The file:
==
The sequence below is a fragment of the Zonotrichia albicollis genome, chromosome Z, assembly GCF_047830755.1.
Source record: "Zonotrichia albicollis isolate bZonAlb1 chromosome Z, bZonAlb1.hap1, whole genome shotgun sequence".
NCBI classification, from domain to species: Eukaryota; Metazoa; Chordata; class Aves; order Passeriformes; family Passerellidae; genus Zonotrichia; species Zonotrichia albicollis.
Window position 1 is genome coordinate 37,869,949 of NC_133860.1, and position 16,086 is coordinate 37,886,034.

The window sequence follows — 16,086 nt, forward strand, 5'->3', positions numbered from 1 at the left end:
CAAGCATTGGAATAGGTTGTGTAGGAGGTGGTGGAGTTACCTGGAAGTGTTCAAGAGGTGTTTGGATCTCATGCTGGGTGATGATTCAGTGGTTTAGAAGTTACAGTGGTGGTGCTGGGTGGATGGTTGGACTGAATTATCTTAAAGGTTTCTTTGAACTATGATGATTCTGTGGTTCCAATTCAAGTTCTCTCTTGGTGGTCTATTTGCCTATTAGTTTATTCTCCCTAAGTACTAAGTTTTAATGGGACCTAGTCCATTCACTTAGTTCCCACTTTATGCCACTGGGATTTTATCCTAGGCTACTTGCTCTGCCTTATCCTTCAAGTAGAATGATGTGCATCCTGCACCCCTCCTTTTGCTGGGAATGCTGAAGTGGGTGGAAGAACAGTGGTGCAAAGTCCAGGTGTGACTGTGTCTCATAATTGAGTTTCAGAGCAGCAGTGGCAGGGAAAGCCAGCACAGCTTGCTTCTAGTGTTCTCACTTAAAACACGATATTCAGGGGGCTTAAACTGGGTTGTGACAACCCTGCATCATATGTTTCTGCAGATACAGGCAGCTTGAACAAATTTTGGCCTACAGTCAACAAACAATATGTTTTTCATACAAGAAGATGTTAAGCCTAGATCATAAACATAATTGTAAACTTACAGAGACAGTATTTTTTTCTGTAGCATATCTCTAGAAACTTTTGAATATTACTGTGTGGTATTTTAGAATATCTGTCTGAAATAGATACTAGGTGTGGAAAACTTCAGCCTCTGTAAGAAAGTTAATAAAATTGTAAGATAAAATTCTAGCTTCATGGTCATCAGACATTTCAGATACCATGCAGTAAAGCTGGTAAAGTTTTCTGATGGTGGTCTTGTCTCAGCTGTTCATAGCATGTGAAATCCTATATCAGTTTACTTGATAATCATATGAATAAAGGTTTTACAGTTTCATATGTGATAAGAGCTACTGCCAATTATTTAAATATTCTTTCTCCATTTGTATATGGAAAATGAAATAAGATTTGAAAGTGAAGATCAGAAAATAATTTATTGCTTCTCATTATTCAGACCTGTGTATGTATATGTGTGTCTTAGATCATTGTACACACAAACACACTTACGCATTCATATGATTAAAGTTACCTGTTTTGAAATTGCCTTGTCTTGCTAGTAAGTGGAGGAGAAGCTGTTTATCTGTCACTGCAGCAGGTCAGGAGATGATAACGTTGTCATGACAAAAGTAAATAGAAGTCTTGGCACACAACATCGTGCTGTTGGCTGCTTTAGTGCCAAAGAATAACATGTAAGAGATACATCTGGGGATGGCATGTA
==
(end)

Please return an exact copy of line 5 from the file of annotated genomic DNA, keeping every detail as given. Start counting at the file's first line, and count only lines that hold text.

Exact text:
The window sequence follows — 16,086 nt, forward strand, 5'->3', positions numbered from 1 at the left end: